A pacemaker is a man-made device that causes the heart to beat when it has difficulty beating normally on its own.
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The heart contains a special electrical system that allows it to beat regularly. But sometimes certain conditions, such as sick sinus syndrome and heart block, damage this system so that the heart may not beat correctly on its own. If the heart rate become too slow, the heart cannot pump enough blood to meet the body's needs.
When this occurs, a pacemaker can be used to make the heart beat faster. A pacemaker delivers a tiny spark of electricity to the heart to make it beat. A pacemaker is a battery-operated device that is usually placed under the skin of the chest. It is connected to a wire that is threaded through one of the main veins of the body into the heart. The end of the wire is attached to the heart itself. When the pacemaker "fires," the electricity goes directly into the heart and causes it to beat or to stop beating abnormally.
The wire can also sense when the heart beats normally or abnormally, helping the pacemaker "decide" when to fire. Putting the pacemaker under the skin of the chest allows easy access when the device needs service.
There are many different types of pacemakers. Some only help the heart beat when it gets too slow. Other pacemakers make the heart beat at all times. Special pacemakers can be used to deliver a shock to the heart when an abnormal heartbeat occurs. This shock often corrects the abnormal heartbeat. The type of pacemaker a person uses depends on his or her needs.
Most advanced devices can sense things like the breathing rate or the amount of muscle activity in the body. This can be helpful during exercise, when the breathing rate increases and the body needs the heart to pump more blood. In this way, a person can exercise without getting tired or short of breath.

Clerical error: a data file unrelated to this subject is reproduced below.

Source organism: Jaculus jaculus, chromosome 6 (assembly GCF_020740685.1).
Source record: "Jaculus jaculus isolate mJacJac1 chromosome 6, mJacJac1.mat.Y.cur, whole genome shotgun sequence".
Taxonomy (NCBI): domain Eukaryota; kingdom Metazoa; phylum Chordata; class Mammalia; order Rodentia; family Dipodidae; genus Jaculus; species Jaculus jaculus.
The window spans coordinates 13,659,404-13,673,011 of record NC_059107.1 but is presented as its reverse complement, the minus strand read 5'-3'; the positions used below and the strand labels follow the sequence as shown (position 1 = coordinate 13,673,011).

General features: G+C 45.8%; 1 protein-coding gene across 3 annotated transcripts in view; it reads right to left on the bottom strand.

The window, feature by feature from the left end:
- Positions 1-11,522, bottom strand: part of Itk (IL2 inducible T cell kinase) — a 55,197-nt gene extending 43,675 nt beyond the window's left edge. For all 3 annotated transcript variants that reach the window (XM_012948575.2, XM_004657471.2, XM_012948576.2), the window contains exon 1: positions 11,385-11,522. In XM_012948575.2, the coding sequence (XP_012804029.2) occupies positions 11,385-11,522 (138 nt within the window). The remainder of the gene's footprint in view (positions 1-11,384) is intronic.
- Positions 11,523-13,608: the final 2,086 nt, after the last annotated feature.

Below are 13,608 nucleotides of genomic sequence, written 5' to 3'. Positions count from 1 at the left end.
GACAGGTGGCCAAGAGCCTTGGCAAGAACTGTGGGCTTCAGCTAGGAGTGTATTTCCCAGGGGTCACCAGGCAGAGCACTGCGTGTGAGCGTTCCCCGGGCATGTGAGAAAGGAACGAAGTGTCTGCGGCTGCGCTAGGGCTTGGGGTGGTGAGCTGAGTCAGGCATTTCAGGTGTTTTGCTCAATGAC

Pacemaker generators generally last from 5-10 years. In some emergency cases, temporary pacing devices can be used prior to placement of a permanent pacemaker. Placing a permanent device involves minor surgery. After a person recovers from surgery, the function of the pacemaker is carefully checked. Adjustments to the pacemaker settings can be made at any time, with a portable programming device.
Most people can return to their normal lives after a pacemaker is inserted. People with pacemakers need to know a few things to prevent pacemaker malfunction. Generally speaking, strong magnetic fields and electrical shocks should be avoided. Large generators should be kept at a safe distance. Large magnets, such as those found in stereo speakers, should not be handled. Most household electric and electronic devices are safe.
Any healthcare professional who cares for the person must be told about the presence of a pacemaker. It is an important factor when the professional decides to order treatments or tests. Certain medical tests, such as a special x-ray test known as an MRI, need to be avoided. Other procedures, such as radiation therapy for cancer, should be discussed with the professional beforehand.
Dentists should also be advised of a pacemaker. Most dental procedures can be safely done on people with pacemakers. Most other activities are allowed. However, contact sports should be avoided.
Airport and other security systems will not damage the pacemaker, but it may set off security alarms. Any time a person is concerned about their pacemaker or a potential problem with it, the healthcare professional should be contacted.
Follow-up care is a very important part of having a pacemaker. A pacemaker needs regular check-ups when adjustments can be made and the battery can be checked. Home-based monitoring by telephone has become common. This type of monitoring allows the pacemaker to send data over the telephone. In this way, the pacemaker can be checked without requiring the person to come into the office.
A person should call his or her healthcare professional right away if symptoms of fainting, dizziness, shortness of breath or chest pain occur. Pacemaker batteries can last for years, but do eventually wear out. When the battery weakens, a safety feature will alert the person and the healthcare professional so that it can be replaced -- a minor surgical procedure. Pacemaker wires may sometimes need to be repositioned or replaced as well.
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Heart Disease: A Textbook of Cardiovascular Medicine, Braunwald, E. 1980